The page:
Knowledge organisers, cognitive science, tiger teachers and Michaela. Beyond the pale, or part of our ITE future?

Last week I taught geography for the first time since the current National Curriculum was implemented (note to self – do fewer meetings but do more teaching and research as Head of Department). The topic was rivers; the student group BA primary; the module assignment was to create a primary classroom learning environment to facilitate enquiry based learning in one of the primary foundation subjects. I first taught a rivers scheme of work thirty years ago (!) to Year 9 pupils; led primary environmental investigation in primary science and geography twenty years ago, then championed the enquiry approach to primary geography with Alison Ryan in Teaching Geography 3-11 in 2001, followed by completing a PhD on primary children’s collaborative talk during the creation of digital maps. There’s been a focus on enquiry and subject pedagogy in my teaching since I was a probationary teacher (an NQT in old money…).

However, views on curriculum content have changed since then. Government ministers no longer see the curriculum as a ‘secret garden’, inaccessible to policy makers. Knowledge rich content is privileged above a skills based approach in the National Curriculum, and also in many of the curricular approaches in influential free schools and academy chains. Bloggers cite E.D. Hirsch and his cultural literacy approach as a key influence in defining core knowledge for schooling in the USA and in England.

So how did the ‘knowledge-turn’ affect my return to geography teaching and my preparation for the session?  Some things are still the same – sections of film showing the progress of the River Severn (which I used to access via VHS) are now on YouTube and still popular with students and teachers – at least judging from the comments posted online. But other things have changed – I now had a context in which to engage with a knowledge rich curriculum tool – the knowledge organiser . Joe Kirby, Deputy Head at Micheala Free School, is passionate about the use of knowledge organisers and has blogged about their use as well as contributing a chapter on ‘Knowledge, Memory and Testing‘ to Battle Hymn of the Tiger Teachers: The Micheala Way (edited by head teacher Katharine Birbalsingh) and reviewed here  by Debra Kidd. But would I have moved over to the ‘trad’ dark side in trying out this approach? What would my colleagues think in relation to enquiry based learning? Interestingly, Dr Emily Perry has also reflected on the balance between knowledge and skills in science education in the  last SIoE blog. So how did the session go?  What did the primary trainees think of the knowledge organiser approach?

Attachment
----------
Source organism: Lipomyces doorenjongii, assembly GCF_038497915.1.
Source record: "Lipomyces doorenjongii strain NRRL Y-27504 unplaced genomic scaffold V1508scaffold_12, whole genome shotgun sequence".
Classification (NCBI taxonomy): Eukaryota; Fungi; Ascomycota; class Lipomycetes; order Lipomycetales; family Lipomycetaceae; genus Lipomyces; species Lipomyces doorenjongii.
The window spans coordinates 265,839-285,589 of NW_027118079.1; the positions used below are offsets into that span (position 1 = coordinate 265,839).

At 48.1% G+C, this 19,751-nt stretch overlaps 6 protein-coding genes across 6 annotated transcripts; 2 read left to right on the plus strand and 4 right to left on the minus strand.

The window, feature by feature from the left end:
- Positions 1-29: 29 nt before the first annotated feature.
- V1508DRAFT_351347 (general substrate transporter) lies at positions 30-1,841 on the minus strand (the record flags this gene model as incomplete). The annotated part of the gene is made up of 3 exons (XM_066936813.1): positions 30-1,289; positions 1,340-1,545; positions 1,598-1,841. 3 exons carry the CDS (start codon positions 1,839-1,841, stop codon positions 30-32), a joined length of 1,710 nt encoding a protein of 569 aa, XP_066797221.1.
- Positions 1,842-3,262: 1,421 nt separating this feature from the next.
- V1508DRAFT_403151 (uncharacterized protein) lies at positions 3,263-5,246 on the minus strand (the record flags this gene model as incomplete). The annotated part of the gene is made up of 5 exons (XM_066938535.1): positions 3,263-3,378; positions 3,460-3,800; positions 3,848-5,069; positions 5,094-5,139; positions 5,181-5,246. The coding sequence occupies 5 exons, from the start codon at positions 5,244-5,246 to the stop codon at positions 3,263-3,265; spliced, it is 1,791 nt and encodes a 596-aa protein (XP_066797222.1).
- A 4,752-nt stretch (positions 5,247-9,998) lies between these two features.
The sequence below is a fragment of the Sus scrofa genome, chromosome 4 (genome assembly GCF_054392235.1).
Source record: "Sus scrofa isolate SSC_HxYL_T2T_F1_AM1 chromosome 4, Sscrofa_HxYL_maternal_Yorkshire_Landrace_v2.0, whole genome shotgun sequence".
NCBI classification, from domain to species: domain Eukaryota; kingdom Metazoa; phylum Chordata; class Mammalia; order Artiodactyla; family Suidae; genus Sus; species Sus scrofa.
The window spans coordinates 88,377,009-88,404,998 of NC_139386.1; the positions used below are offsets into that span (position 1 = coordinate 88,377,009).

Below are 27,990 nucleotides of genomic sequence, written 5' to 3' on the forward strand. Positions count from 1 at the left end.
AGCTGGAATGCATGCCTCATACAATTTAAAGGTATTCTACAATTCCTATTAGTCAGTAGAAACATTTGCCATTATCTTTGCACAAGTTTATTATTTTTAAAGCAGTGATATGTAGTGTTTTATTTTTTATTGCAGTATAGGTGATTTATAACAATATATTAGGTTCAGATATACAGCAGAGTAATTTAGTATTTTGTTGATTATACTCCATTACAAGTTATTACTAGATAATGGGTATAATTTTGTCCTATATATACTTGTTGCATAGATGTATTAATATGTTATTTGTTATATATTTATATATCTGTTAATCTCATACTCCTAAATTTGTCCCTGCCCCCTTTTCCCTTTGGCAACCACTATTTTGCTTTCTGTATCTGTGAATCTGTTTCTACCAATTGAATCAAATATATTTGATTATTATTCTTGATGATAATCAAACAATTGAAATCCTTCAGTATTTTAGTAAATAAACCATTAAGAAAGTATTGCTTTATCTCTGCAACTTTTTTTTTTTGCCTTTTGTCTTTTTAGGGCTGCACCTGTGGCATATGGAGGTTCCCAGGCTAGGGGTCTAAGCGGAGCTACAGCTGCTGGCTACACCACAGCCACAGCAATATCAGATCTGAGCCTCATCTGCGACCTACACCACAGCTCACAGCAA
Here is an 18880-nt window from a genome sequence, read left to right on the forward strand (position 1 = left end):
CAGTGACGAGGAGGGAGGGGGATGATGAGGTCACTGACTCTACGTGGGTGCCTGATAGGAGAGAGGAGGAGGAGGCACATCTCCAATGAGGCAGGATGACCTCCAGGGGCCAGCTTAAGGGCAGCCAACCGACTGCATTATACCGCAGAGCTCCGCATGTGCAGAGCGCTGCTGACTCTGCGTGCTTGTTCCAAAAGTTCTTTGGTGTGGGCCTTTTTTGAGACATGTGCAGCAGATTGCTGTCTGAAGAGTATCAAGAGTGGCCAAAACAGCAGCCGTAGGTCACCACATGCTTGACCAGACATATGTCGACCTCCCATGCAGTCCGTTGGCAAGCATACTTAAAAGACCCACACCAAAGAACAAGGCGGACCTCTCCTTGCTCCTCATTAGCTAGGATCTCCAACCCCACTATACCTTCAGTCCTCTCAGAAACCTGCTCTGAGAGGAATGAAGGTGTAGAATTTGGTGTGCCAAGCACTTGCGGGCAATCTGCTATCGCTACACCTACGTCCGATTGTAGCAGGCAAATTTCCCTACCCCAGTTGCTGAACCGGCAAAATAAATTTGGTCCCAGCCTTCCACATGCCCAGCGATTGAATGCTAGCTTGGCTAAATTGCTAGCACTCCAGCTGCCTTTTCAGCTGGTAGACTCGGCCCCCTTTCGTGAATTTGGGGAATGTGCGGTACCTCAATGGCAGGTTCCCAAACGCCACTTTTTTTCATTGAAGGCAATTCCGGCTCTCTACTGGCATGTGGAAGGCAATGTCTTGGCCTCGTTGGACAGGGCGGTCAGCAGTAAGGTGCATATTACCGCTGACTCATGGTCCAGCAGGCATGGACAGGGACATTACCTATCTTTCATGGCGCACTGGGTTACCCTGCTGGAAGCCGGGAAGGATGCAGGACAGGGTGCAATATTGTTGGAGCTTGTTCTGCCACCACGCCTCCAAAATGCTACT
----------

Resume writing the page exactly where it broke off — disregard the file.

I used a Year 7 knowledge organiser focusing on key words, definitions and concepts related to river landscapes. Identifying the appropriate knowledge related to primary humanities topics is a challenge for primary trainee teachers – they may have given up history or geography at the end of Year 9 and could have only a few hours of humanities content in their ITE course. So far, so good; the trainees told me that they could use such an approach to help map out the knowledge they needed to know in order to teach. But did they think knowledge organisers had a role in primary children’s learning?   Again the trainees were cautiously positive. They were receptive to the argument that KS2 children could return to an appropriate rivers knowledge organiser during a topic. The rest of the session then focused on what pedagogical approaches the trainees would be effective in learning about rivers: some familiar strategies were suggested including using dance, song, child-led (!) enquiry and ICT. They particularly appreciated Moorcroft Wood Primary School’s cover of James Bay’s Hold Back the River. So perhaps ‘traditional’ and ‘progressive’ pedagogies can co-exist after all. Certainly this teaching experience has prompted me to engage seriously with current school led curriculum developments influenced by cognitive science, including knowledge rich curricula, deliberative practice in teacher preparation, tools such as knowledge organisers and the success of academy chains such as Ark implementing rigorous lesson planning approaches across their schools.  I might make a tiger teacher educator yet!!

David Owen is the Head of Teacher Education in Sheffield Institute of Education